About 20 people attended the first meeting of the Valley Center Municipal Water District board in the New Year to protest the increase in water rates or to ask questions about them.
After a hearing on January 5 in which about ten ratepayers expressed their opinions, the board adopted a rate increase of 4.6% on domestic (i.e. residential) rates and 1.1% on ag rates. They also voted to increase the fixed service charge on meters by 4.6%. The rate changes become effective in February.
“I’d like to welcome you people. You’d be surprised how often there is no one out there,” said Board President Gary Broomell, gazing out benignly on the audience.
Before the hearing on the rates the results of last November’s “election” was announced, with directors Broomell, Merle Aleshire and Randy Haskell confirmed in their seats. All three ran unopposed.
Broomell, who has been president of the board for many years, was reelected to that position, with Bob Polito elected as vice president.
Letters had been mailed to all district ratepayers, informing them of the proposed changes to the rates 45 days prior to the hearing. The board received seven letters of protest from the public.
Director Aleshire asked staff to explain the difference in domestic and ag rates. Gen. Mgr. Gary Arant explained that growers (i.e. ag users) don’t participate in some projects of the San Diego County Water Authority, such as emergency storage or the purchase of surplus water from the Imperial Valley. During an imposed water shortage they take a reduction before residential users do, and don’t get the benefit of stored water or supplemental water from the Imperial Valley, or from desalinated water.
Resident Derek Davis told the board he opposed any increase in water prices. “Farmers bear the brunt of price increases because they use the most water. The water district needs to keep its ag customers. If it loses ag customers the loss will not be made back from residential customers, leading to lay offs. It will be a downward spiral. At some point the district will hit the wall and not make up enough money to support itself,” he said.
Jack Fox, a resident of the I-15 area said he’s a senior on a fixed income. “You say it’s pennies but it all adds up. We shouldn’t raise water rates on existing residents in order to provide water for Lilac Hills Ranch. To put out your hands and welcome developers who are going to use water that you don’t have.”
Another speaker, William Mueller, objected to the increase in farm rates being lower than that of residential rates. He said this is unfair.
Sue Foley declared, “I feel that in VC we are getting ripped off.” She objected to the fixed meter charges. “Never mind a rate increase. I feel that as a customer we are getting totally ripped off. What, are the pipes made of gold?”
Will Willus had a somewhat different view. “I know that your pay increase is necessary. I may be the last grower in town because I will not give up. I’m not having a problem. For those who can’t make it, they need to learn how to do it better.”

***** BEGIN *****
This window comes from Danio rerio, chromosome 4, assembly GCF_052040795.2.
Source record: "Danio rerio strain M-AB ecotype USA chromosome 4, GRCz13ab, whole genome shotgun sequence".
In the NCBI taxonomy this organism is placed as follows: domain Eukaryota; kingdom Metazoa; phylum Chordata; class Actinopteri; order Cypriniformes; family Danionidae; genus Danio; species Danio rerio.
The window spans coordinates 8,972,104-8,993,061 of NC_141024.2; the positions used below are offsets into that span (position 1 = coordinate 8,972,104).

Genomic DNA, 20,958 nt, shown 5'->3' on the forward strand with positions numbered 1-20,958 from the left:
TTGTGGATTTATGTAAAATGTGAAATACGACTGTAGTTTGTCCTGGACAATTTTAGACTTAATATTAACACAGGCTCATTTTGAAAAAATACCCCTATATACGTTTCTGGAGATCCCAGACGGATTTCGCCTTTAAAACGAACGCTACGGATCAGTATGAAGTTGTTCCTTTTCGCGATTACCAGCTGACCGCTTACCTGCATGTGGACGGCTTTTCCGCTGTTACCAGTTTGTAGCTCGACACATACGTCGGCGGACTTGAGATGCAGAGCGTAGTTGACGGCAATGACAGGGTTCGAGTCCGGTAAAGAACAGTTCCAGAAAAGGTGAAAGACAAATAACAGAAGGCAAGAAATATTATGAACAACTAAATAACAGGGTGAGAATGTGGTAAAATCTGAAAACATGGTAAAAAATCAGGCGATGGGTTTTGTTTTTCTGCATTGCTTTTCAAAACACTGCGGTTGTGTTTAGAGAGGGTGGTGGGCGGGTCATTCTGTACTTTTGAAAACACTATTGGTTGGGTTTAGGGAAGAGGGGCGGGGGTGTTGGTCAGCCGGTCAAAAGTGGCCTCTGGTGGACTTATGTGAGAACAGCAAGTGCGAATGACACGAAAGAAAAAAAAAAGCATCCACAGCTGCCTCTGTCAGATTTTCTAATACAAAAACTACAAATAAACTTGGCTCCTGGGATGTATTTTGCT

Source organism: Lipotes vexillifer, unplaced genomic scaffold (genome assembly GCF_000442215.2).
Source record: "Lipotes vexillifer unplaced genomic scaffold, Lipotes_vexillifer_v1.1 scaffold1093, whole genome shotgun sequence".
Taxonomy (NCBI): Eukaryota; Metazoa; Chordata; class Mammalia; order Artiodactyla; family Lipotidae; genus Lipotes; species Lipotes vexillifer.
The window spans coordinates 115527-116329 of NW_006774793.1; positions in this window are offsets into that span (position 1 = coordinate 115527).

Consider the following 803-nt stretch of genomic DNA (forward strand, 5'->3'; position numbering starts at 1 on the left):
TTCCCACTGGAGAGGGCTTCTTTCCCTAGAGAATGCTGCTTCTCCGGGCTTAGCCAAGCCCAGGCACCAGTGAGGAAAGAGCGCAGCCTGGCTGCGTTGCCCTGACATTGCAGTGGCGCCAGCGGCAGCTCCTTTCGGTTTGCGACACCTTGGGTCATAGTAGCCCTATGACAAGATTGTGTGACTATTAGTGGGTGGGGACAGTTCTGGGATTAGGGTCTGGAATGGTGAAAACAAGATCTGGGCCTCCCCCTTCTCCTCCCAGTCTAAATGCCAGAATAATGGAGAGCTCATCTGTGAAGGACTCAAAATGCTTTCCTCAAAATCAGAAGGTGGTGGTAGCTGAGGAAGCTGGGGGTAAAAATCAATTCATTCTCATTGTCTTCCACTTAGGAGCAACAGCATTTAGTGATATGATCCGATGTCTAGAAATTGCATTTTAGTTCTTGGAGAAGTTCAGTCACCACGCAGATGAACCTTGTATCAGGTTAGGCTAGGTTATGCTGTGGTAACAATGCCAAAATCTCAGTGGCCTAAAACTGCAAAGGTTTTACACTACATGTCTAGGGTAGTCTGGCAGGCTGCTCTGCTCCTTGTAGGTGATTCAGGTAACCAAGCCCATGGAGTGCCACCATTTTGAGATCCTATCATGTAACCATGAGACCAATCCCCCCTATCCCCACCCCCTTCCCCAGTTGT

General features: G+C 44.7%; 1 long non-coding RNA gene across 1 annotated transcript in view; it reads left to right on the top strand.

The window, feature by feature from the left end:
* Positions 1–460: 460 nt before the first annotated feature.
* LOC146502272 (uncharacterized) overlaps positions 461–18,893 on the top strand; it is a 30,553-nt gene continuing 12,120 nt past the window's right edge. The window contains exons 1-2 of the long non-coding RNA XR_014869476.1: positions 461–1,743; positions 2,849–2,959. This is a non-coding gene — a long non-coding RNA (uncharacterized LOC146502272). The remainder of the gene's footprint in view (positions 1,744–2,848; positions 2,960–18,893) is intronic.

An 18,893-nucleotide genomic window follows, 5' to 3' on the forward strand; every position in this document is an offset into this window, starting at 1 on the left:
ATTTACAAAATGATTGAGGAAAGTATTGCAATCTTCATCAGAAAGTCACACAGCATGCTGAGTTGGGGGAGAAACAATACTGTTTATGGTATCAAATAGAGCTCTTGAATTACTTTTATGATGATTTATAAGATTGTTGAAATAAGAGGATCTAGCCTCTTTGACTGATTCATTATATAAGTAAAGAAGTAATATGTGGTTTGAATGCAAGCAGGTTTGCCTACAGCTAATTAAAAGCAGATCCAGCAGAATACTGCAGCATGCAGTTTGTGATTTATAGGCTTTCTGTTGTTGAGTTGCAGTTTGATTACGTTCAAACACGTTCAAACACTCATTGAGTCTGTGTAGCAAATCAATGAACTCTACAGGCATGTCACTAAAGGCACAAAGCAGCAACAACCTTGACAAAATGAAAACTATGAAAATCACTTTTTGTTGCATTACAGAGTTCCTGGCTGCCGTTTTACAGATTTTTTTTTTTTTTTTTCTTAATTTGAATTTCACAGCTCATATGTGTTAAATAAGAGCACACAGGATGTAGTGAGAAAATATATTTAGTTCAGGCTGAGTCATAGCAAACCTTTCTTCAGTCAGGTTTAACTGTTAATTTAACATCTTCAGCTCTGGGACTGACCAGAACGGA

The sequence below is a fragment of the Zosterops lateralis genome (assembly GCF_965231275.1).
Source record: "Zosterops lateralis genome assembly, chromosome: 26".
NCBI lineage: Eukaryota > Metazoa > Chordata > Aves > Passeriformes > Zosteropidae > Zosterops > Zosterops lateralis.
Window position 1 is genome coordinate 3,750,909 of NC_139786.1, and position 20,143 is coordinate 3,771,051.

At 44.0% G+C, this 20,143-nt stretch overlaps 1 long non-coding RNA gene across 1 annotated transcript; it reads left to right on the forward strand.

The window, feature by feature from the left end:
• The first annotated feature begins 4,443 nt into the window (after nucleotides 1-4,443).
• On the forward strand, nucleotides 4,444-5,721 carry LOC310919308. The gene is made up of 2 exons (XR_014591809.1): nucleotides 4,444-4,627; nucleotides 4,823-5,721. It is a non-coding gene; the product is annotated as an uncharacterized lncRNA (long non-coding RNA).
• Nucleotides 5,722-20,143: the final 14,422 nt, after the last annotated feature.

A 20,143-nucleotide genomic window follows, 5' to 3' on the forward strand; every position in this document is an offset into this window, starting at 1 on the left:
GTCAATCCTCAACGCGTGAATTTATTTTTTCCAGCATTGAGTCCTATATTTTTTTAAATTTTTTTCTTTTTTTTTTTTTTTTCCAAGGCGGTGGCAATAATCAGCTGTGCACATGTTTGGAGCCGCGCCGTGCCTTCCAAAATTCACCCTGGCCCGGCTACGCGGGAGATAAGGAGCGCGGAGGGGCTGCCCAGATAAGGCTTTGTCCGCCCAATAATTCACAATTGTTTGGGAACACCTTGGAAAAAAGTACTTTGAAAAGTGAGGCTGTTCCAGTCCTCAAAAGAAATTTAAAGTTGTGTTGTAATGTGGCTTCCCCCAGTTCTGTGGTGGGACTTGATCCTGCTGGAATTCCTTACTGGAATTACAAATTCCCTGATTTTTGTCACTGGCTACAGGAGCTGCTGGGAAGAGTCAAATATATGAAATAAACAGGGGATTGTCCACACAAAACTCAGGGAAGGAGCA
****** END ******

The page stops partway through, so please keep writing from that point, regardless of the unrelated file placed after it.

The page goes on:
Walter Dean Ward accused the general manager of being overpaid and said, “These are farmers and they can’t possibly make the money to pay you this. I don’t know what you are doing with all this money. Valley Center is part of a tombstone of dead trees. People here in Valley Center are not millionaires. You must have fun spending that money.”
Aleshire pointed out that the great majority of cost increases are pass throughs of rates charged by the suppliers of the district, the Metropolitan Water District and San Diego County Water Authority (SDCWA). “We control approximately 20%, which includes ops and maintenance.”
Arant added, “The difference between the ag increase and domestic reflects the fact that ag customers are in a special program. There is a forty to fifty dollar differential. Ag customers do not participate in the cost of emergency storage project, desalination or water from the Imperial Valley, which caused those rates to go up. That is why ag is less. The increase from the Water Authority is across all customers, but different from each district.”
He noted that in the case of Lilac Hills Ranch that it would use net less water than the farming that is conducted there now. “Our assessment is that there will be no net impact on water.” VCMWD is required to do such an assessment on any proposed large development, he said.
Polito pointed out that both he and Broomell farm. “You can drive out on Vesper and see piles of dead trees. I farm thirty acres. You wouldn’t want to see my water bill every month. I feel you pain. It’s not like we are pushing out water rates because we need to and want to. We try to scrimp and save to run this district the most efficient way we can. We know what you people are going through. We as farmers are trying to hang in there. We’ve cut down trees. You downsize and downsize until there is no point to do it anymore.”
Arant added, “I’m a collection agency for the Metropolitan and SDG&E.”